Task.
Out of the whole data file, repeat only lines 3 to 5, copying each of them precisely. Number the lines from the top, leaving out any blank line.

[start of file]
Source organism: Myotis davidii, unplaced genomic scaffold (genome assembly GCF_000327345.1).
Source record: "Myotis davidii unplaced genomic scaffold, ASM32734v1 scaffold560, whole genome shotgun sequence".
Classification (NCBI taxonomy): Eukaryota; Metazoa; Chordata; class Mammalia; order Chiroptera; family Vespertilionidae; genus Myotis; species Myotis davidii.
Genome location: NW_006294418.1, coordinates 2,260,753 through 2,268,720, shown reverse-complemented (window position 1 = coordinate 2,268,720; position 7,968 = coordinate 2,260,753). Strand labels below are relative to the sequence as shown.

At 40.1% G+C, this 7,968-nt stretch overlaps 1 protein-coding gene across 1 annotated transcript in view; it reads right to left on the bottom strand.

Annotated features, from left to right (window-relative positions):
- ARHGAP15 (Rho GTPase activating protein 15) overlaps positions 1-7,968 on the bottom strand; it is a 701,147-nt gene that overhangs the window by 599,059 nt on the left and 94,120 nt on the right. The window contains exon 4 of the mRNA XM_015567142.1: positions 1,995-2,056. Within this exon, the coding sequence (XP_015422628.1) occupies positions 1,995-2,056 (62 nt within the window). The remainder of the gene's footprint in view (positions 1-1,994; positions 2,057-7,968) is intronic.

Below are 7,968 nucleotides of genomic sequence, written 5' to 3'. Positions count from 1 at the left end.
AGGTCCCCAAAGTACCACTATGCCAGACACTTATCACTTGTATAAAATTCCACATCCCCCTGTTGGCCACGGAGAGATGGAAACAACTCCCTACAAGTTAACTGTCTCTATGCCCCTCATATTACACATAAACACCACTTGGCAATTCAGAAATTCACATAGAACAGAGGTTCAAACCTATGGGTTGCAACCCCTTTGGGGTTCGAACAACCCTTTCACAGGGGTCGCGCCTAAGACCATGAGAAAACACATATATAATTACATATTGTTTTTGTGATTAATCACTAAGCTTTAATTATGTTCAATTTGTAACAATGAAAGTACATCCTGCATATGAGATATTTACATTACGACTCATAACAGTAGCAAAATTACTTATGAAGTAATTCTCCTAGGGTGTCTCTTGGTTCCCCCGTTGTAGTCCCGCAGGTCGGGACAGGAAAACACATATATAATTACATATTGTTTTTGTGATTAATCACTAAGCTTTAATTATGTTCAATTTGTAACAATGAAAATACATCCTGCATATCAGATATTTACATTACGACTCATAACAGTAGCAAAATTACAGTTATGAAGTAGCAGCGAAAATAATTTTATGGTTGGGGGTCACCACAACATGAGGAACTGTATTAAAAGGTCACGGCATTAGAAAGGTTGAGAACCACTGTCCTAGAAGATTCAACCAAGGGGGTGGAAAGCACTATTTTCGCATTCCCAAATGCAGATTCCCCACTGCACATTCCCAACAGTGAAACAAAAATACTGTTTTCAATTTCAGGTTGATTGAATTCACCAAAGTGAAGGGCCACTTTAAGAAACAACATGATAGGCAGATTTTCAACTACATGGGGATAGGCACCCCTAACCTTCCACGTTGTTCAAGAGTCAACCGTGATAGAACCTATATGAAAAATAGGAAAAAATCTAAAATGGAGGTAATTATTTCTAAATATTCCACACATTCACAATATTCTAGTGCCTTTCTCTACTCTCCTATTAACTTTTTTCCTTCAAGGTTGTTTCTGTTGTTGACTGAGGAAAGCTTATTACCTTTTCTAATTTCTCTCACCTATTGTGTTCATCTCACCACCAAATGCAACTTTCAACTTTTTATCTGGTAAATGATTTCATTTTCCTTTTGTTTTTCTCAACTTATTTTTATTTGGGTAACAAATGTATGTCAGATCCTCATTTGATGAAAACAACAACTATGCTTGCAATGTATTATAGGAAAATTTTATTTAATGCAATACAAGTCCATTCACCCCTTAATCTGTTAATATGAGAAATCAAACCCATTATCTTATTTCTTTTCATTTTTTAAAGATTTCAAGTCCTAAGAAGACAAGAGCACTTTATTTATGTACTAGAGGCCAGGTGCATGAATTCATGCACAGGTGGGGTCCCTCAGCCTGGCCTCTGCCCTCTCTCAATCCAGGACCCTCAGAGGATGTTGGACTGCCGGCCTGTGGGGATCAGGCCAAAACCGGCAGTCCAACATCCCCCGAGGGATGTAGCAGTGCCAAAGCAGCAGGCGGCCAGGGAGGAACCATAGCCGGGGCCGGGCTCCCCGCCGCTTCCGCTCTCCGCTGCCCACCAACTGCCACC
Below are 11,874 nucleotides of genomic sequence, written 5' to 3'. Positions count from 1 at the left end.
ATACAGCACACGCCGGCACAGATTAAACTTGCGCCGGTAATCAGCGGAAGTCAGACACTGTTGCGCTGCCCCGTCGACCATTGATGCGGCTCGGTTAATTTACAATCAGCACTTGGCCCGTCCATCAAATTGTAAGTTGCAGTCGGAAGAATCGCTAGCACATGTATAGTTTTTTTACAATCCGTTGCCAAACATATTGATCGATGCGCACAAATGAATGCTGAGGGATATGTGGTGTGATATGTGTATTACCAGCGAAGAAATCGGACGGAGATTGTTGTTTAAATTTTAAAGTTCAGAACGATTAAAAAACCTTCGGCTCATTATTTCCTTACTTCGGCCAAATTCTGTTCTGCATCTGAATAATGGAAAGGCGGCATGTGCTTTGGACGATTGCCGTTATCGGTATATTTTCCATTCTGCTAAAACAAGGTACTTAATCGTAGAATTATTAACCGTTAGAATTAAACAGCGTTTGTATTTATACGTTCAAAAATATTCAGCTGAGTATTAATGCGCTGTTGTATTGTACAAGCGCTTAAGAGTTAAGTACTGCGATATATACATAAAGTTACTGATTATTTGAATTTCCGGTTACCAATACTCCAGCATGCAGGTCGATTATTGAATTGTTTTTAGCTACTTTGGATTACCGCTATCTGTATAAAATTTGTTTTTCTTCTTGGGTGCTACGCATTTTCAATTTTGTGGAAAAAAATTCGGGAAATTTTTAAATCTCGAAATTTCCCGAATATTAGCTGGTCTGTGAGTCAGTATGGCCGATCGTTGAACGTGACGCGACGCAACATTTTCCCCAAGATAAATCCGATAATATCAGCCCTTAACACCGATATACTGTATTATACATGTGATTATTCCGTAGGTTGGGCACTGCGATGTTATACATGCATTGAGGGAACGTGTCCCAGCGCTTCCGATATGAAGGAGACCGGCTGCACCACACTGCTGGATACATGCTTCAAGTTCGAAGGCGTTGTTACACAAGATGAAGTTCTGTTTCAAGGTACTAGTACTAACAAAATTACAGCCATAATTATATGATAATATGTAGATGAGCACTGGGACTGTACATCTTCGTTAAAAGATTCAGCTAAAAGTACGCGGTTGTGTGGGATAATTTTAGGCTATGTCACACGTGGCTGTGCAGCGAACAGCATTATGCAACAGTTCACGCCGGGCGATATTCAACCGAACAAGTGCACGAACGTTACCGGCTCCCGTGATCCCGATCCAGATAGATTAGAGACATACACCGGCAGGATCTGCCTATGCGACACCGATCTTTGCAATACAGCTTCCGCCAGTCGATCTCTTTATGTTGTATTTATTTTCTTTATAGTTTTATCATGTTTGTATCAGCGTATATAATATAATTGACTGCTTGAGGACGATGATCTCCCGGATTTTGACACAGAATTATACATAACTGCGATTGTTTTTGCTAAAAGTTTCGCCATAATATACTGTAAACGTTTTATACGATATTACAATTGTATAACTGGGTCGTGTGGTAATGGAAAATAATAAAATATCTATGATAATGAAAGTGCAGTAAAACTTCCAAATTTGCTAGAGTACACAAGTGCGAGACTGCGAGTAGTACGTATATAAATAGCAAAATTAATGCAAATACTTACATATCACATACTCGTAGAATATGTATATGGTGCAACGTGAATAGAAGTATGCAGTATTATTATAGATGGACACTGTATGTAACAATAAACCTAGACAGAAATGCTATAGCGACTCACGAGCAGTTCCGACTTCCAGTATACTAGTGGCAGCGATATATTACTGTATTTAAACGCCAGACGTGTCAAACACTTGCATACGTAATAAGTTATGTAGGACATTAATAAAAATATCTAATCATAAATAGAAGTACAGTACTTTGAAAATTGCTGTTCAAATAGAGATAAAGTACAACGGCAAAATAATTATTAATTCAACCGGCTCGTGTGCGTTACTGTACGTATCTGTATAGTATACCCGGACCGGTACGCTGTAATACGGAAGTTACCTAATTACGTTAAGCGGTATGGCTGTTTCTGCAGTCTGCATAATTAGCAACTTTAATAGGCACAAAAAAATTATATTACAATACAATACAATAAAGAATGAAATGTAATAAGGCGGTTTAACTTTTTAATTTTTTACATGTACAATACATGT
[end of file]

Classification (NCBI taxonomy): Eukaryota; Metazoa; Chordata; class Mammalia; order Chiroptera; family Vespertilionidae; genus Myotis; species Myotis davidii.
Genome location: NW_006294418.1, coordinates 2,260,753 through 2,268,720, shown reverse-complemented (window position 1 = coordinate 2,268,720; position 7,968 = coordinate 2,260,753). Strand labels below are relative to the sequence as shown.

At 40.1% G+C, this 7,968-nt stretch overlaps 1 protein-coding gene across 1 annotated transcript in view; it reads right to left on the bottom strand.